Sunday, March 20, 2005

The Quiet Man

Thursday night I watched The Quiet Man, as I do every St. Patrick's Day. My birth father was a proud Irishman and it was his favorite movie. After he retired, we took a trip together to Ireland, just him and I. We didn't grow up together, and it really was our first time alone to get to know one another. We had a wonderful time traipsing through castles and cemeteries, listening to folk music in pubs and enjoying the stunning vistas off the west coast of that beautiful country. It was one of greatest experiences of my life.

So on March 17th I wear a sweater that we bought over there, and in the evening I watch the John Ford classic, starring John Wayne, Maureen O'Hara and Barry Fitzgerald. The movie has aged well, and I always enjoy it, and even appreciate something new each time. Maureen O'Hara dazzles me. There is a page of unwritten dialogue in every look she gives to Sean Thornton, Wayne's character. Thornton is a man's man, but it is O'Hara's Mary Kate Danaher that grabs control of this relationship and never lets go, manipulating Thornton at every turn, even when he grabs her from the train and literally drags her back to town.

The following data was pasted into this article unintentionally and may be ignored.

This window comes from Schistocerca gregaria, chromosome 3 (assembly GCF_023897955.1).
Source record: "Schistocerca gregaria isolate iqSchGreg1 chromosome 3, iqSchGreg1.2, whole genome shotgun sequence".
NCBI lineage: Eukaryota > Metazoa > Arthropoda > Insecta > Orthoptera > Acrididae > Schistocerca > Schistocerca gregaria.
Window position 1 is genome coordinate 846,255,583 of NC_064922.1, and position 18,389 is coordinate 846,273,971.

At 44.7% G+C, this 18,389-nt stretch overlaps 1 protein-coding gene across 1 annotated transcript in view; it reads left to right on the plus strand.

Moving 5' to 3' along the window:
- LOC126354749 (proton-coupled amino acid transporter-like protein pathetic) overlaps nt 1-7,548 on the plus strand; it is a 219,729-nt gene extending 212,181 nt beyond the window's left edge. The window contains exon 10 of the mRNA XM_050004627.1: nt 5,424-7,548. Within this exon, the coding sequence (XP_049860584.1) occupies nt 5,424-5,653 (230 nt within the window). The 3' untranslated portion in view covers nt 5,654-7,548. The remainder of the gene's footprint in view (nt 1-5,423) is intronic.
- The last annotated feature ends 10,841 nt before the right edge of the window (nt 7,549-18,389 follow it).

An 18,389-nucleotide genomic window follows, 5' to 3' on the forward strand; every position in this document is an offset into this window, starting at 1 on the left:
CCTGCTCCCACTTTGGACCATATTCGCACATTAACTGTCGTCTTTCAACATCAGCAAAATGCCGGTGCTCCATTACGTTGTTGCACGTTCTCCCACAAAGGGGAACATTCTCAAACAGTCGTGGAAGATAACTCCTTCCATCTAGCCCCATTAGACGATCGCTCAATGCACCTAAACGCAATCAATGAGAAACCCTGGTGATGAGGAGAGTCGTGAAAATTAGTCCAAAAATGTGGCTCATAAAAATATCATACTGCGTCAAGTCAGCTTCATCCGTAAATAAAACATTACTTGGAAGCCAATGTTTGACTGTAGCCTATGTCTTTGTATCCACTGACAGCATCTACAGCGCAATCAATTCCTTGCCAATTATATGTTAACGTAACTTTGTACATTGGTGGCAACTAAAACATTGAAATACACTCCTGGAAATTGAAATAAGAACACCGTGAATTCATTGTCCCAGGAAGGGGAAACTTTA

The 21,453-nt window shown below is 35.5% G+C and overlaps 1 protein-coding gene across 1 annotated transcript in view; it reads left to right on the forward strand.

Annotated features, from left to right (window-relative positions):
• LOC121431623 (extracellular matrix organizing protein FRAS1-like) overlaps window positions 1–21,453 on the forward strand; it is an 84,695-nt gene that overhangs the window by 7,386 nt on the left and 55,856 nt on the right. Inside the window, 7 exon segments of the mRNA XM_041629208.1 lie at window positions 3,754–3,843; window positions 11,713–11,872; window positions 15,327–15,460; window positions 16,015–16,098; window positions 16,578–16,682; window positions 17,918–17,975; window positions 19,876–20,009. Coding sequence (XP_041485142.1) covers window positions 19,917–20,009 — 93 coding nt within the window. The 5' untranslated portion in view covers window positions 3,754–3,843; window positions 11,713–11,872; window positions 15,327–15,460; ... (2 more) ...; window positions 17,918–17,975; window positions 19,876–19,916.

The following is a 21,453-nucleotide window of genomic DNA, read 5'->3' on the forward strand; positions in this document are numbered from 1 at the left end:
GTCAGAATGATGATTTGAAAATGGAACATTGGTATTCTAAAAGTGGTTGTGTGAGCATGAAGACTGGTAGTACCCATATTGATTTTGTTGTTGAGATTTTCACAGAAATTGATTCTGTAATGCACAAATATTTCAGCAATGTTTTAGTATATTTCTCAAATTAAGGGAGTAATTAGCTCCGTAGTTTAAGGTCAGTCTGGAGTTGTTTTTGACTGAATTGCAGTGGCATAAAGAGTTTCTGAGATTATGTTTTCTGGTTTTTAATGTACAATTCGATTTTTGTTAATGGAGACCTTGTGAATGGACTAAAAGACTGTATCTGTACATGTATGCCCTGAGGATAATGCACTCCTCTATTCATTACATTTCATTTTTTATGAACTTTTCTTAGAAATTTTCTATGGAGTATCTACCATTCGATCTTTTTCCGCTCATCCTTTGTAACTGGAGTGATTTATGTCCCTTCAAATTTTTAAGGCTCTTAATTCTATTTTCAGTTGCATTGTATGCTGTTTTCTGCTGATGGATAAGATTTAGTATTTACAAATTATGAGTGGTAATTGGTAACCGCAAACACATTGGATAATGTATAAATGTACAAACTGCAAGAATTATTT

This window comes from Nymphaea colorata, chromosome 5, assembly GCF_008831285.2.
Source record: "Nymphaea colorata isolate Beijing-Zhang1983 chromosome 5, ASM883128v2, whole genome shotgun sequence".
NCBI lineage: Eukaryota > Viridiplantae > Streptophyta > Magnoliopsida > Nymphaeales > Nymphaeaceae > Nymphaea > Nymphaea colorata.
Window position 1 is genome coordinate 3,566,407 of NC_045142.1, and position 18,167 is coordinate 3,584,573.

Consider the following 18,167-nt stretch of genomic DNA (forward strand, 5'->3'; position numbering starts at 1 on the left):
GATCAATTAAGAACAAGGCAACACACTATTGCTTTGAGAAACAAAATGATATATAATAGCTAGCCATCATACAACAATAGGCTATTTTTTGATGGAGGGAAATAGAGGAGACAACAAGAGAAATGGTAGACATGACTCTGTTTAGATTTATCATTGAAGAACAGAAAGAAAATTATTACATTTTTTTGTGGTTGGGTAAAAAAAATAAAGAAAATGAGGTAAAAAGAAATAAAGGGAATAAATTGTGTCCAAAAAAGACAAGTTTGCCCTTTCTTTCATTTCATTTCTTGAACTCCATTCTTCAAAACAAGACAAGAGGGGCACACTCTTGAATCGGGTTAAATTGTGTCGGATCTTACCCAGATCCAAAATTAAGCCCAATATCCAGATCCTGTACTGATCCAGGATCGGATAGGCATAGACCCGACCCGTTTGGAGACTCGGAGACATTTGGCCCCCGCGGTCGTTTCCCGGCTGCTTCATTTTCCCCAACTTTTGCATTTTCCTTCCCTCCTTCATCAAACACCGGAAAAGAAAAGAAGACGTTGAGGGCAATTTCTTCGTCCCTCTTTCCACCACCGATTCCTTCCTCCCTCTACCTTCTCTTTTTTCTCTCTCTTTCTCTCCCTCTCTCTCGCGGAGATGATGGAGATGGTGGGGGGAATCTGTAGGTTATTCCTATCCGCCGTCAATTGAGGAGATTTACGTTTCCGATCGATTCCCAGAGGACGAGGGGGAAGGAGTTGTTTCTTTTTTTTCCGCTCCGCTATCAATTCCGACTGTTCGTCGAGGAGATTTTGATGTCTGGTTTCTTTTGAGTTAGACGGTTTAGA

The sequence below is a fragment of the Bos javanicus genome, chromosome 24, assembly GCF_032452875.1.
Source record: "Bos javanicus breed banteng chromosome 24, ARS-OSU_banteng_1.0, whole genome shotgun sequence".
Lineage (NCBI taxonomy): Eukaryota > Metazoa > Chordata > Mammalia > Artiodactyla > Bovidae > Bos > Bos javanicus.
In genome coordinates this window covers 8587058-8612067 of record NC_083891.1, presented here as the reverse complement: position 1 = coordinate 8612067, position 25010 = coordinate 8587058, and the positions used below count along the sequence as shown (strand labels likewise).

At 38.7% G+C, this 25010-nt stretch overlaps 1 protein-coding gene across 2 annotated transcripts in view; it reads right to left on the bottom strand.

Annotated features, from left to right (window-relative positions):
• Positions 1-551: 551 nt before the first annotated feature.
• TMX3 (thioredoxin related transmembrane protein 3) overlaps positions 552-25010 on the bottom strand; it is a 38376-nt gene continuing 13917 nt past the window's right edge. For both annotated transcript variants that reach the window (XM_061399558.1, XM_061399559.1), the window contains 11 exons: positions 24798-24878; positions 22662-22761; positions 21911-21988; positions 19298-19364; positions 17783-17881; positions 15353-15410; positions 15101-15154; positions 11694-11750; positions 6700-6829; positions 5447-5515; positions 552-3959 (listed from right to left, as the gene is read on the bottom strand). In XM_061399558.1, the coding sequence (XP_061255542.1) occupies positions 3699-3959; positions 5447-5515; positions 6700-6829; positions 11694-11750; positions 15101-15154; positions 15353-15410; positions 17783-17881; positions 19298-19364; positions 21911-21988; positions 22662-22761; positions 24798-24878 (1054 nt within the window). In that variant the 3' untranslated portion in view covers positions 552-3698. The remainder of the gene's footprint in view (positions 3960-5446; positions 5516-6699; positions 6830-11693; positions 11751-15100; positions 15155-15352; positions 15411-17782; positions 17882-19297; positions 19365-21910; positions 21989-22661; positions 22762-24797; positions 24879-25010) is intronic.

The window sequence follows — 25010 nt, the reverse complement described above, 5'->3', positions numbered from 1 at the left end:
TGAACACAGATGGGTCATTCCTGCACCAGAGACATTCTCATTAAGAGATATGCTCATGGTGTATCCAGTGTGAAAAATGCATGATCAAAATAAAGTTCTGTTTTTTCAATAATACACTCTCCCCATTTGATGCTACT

Barry Fitzgerald makes the perfect matchmaker. His Michaleen Flynn has an Irishman's taste for drink and a knowing twinkle in his eye. Interesting footnote: When Flynn sees the broken bed, he exclaims: "Impetuous! Homeric!" When the movie premiered in Boston in 1952, this line was censored. My how times have changed.

Some movies are quickly forgotten. Others live forever in our memory, indelibly linked to an unforgettable time, place or relationship. My dad passed away several years ago, but it still feels like we're watching The Quiet Man together.

Sunday, March 13, 2005

The Sound of Movies

With apologies to Julie Andrews, Richard Rogers, Oscar Hammerstein, the Von Trapp Family and all the fine citizens of Austria.

Chris Nolan's time-jangled flow of Memento,
Von Sant's Good Will Hunting was also quite good; though
Quent Tarantino's Pulp Fiction did rule,
I'd say that Get Shorty was equally cool.

It's a Wonderful Life is a Christmas tradition.
Heston in Spartacus led a sedition.
But Liberty Valance had Stewart and Wayne--
Those old black and whites really can entertain!

Hoosiers is the greatest sports movie ever,
But Spacey in K-Pax was terribly clever,
I think that Mixed Nuts was Nora's best flick,
But as comedies go, Best in Show is my pick.

Most outstanding actor must be Dustin Hoffman,
But Meryl Streep's surely the best of the women.
In this generation Matt Damon's the thing,
And of course, Nicole Kidman, who even can sing!

When the game's done,
When there's no fun
Anywhere to be had,
I can just pop in my favorite film
And then I don't feeeeel
Sooo bad.